Red Lake Nation News - Babaamaajimowinan (Telling of news in different places)

By Mari Hardel
Minnesota Department of Agriculture 

September Weed of the Month: Invasive Knotweeds

 

September 9, 2020

A flowering Bohemian knotweed plant.

It's that time of year again - summer is coming to an end and invasive knotweeds are blooming.

In Minnesota, we have three different species of invasive knotweeds: Bohemian knotweed (Polygonum × bohemicum), Giant knotweed (P. sachalinense), and Japanese knotweed (P. cuspidatum and P. cuspidatum var. compacta). While these species do vary a little, they all look pretty similar. Knotweeds can grow to more than 12 feet tall and have large oval to heart-shaped leaves. The green stems resemble bamboo with jointed sections and will loose their leaves and turn red over the winter. Knotweed often forms dense thickets crowding out native plants and reducing habitat and also grows aggressively in managed landscapes.

This lifecycle shows how knotweed grows and the timing for management strategies.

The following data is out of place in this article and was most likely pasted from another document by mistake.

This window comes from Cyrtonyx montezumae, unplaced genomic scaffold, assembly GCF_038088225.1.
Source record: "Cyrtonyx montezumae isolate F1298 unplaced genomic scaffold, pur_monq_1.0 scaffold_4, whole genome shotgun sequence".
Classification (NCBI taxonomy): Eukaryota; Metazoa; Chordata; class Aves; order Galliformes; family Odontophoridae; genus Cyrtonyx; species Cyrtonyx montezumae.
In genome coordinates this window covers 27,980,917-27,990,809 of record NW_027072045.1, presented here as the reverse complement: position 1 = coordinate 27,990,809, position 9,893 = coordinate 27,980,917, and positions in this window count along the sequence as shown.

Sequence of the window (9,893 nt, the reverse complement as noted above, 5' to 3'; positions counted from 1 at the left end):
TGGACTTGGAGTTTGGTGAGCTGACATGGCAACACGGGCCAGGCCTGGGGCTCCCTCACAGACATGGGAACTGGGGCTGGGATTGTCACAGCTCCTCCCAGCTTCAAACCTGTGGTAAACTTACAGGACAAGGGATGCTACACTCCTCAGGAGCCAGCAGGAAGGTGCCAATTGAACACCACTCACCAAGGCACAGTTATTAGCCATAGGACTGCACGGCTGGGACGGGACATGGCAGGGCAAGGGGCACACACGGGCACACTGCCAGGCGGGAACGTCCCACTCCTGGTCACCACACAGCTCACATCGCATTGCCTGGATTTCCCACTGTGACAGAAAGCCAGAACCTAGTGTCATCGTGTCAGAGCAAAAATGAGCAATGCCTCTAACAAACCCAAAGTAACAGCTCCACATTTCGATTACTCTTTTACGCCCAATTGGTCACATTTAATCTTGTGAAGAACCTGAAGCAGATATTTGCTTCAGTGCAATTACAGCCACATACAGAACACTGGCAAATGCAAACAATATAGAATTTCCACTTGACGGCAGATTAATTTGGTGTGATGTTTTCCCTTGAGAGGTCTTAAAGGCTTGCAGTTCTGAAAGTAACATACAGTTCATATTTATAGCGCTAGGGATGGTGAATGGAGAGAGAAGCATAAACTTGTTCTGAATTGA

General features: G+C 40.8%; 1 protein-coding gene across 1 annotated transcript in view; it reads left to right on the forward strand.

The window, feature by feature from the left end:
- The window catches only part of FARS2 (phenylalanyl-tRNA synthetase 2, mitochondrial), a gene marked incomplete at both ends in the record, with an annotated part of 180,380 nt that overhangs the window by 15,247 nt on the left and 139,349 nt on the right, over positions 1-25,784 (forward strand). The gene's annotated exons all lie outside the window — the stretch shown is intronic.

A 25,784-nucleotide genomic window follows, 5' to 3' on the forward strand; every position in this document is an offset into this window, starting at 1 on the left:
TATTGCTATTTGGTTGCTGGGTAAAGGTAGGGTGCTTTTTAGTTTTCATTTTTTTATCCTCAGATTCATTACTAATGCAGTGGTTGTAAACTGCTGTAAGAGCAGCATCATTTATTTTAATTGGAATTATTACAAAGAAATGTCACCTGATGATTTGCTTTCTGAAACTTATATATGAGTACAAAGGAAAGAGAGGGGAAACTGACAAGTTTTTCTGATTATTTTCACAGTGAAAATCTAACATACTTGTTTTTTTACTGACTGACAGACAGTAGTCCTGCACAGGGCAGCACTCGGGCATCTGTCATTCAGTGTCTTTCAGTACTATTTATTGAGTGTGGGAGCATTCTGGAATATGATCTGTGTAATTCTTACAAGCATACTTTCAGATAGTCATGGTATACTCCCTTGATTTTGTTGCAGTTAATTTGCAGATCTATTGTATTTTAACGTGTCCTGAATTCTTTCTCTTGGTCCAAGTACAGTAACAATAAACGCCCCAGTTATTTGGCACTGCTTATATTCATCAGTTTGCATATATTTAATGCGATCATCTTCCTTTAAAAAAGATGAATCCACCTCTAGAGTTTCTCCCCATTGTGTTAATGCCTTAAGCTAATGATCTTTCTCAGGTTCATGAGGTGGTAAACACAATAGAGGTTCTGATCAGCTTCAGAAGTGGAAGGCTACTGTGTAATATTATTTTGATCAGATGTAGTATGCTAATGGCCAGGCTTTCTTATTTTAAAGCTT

This year, all knotweeds were added to Minnesota's Prohibited Control Noxious Weed List. If you're unfamiliar with the Noxious Weed List, it contains 48 species of invasive plants which are known to be "detrimental to human or animal health, the environment, public roads, crops, livestock or other property." Species listed as Prohibited Control "must be controlled, meaning efforts must be made to prevent the spread, maturation and dispersal of any propagating parts, thereby reducing established populations and preventing reproduction and spread."

Knotweeds spread by multiple ways, including expanding root systems and by seeds. Knotweeds also spread vegetatively which means that pieces of the plant – like stems and roots – can form new infestations when they're broken, cut, or dug up and moved. Preventing the spread of knotweed by not moving plants is key to control. Managing populations can be an intimidating task, but when done properly and consistently, knotweeds can be significantly reduced and even eliminated. Early fall is a good time to manage invasive perennial plants (plants that live many years) because they will draw their energy, including any applied herbicides, into their root systems as they prepare to go dormant over winter.

 

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